I ate tofu and I liked it

It felt so wrong, it felt so right…

I’m a carnivore to the core, but I’ve been trying to learn how to cook some vegetarian stuff too.  Why?

Mostly out of boredom.  (One can only deal with so many nights of “boneless skinless chicken breast, cut into cubes.”)  But also out of thrifiness/unemployed-ness.  (Black beans and fermented soy are cheap, yo.)   And to save myself from panic if I ever have a dinner party with vegetarian guests.  (Because we have a dining room table now!)

Anyway.  I’ve had tofu before, of course, but never really been all that thrilled about it.  I love eating; I needed to find a way to love tofu if it was going to make more than an occasional appearance in my kitchen.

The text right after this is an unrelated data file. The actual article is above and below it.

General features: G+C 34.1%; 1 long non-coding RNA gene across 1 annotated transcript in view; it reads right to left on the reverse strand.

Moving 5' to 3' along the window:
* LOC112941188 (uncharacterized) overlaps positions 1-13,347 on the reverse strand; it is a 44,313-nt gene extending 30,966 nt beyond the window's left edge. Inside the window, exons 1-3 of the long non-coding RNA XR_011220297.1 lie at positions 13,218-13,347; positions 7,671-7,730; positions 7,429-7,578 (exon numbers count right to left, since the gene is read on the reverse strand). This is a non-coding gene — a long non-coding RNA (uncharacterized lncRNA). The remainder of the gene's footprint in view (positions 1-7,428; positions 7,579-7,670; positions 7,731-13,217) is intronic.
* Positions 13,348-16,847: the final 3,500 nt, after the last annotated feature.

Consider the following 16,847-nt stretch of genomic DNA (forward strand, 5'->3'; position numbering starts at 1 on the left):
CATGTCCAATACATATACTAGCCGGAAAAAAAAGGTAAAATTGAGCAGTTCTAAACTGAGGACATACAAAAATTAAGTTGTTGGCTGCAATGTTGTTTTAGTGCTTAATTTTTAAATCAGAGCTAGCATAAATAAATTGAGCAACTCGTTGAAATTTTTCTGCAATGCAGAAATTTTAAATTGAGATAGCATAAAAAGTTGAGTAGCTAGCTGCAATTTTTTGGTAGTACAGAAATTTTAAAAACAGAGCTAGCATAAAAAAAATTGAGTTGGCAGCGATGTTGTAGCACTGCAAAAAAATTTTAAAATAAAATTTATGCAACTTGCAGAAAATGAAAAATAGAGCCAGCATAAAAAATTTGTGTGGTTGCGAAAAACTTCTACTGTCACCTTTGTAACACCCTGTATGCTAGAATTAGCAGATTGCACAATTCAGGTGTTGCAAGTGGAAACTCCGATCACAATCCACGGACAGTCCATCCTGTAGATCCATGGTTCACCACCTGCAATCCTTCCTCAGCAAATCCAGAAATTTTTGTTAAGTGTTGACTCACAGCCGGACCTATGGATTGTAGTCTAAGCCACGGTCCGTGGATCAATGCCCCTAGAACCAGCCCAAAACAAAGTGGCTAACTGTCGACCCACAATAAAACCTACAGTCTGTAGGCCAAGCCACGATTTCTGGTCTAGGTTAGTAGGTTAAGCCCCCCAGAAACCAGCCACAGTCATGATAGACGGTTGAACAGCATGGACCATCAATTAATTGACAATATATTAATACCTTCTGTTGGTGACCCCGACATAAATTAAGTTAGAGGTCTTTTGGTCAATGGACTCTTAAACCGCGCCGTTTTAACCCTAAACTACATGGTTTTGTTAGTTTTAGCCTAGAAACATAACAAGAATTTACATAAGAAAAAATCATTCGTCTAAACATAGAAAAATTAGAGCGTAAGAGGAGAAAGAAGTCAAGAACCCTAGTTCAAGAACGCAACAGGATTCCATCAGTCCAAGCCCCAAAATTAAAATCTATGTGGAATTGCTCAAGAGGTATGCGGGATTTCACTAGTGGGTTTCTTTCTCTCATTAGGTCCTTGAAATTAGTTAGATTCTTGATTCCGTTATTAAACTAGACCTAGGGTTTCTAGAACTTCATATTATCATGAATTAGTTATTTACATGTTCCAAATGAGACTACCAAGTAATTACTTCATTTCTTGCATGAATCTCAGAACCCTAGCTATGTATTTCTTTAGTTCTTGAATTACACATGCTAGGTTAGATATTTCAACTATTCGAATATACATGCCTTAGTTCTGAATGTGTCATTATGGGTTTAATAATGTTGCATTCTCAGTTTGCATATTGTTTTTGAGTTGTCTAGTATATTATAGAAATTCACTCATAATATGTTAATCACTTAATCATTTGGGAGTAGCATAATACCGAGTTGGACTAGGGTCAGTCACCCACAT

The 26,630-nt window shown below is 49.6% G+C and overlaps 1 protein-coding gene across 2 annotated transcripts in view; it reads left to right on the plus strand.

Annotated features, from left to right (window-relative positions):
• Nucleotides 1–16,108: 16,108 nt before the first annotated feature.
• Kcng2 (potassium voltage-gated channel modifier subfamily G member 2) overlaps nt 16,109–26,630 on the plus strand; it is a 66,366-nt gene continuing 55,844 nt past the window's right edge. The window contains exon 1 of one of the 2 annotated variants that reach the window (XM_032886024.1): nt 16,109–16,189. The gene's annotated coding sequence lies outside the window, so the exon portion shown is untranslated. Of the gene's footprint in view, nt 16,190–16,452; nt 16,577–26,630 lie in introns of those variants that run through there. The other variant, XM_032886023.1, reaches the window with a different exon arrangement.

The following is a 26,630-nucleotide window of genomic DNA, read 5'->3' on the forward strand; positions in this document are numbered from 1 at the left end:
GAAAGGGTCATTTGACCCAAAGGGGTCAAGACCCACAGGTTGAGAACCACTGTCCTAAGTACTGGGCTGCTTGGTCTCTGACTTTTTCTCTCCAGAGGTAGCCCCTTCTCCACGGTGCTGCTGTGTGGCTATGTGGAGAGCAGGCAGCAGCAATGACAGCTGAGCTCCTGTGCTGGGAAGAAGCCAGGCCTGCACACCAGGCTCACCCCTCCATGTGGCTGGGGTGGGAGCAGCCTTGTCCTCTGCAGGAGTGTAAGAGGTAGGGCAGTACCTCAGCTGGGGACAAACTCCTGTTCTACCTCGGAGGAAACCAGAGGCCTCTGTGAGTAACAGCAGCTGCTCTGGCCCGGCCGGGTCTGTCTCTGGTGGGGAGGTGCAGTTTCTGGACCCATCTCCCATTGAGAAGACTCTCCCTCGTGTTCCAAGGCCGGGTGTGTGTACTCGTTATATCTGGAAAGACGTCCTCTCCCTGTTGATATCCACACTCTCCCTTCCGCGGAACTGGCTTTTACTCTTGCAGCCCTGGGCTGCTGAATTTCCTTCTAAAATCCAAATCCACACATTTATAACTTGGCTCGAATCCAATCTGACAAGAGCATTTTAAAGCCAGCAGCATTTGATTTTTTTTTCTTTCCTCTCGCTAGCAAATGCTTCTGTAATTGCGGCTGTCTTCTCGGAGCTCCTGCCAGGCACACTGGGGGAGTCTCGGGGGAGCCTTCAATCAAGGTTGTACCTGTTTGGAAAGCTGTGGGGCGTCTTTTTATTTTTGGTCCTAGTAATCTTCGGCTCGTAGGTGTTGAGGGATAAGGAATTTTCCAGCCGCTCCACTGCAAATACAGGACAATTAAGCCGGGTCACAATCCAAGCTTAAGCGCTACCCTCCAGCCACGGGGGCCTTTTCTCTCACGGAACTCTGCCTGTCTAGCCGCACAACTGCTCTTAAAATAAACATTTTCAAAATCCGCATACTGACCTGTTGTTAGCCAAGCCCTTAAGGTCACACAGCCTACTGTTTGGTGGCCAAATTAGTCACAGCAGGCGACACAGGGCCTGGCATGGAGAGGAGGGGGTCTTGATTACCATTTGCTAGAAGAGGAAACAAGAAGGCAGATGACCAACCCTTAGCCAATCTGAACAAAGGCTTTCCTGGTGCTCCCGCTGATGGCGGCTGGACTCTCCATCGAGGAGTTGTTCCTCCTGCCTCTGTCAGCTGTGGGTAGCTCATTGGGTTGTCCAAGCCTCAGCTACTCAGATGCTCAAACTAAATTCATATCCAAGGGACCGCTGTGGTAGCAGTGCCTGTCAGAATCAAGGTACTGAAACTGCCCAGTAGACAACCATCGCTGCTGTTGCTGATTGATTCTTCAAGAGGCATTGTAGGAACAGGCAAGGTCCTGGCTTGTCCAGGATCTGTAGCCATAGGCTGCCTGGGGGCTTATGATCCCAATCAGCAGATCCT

Carnivore’s Tofu Tip #1: Hang it out to dry.

Just as you would pat dry a chicken breast or squeeze ice-melt from shrimp for maximum flavor absorption, tofu also must be wrung out before preparation.  But tofu has a lot more water than your average hunk of flesh.  There are bizarre-looking gadgets that can help you remove it, but if you don’t have one, an old college textbook works just fine:

(Thanks, Barro.  And yes, I remember how to make those IS/LM graphs.  Mostly.)

I let it sit for a few minutes, took it out and re-wrapped it (the paper towels were soaked!), and repeated.

Carnivore’s Tofu Tip #2: Flavor the bejeezus out of it.

When I think of tofu, I think of those cold crumbly cubes you often see at salad bars.  (Once I mistook salad-bar tofu for feta cheese and was sorely disappointed when I got home.)

Plain tofu is gross.  It just is.  It needs bold flavor.

So I flavored mine with lots of brown sugar, soy sauce and red pepper flakes.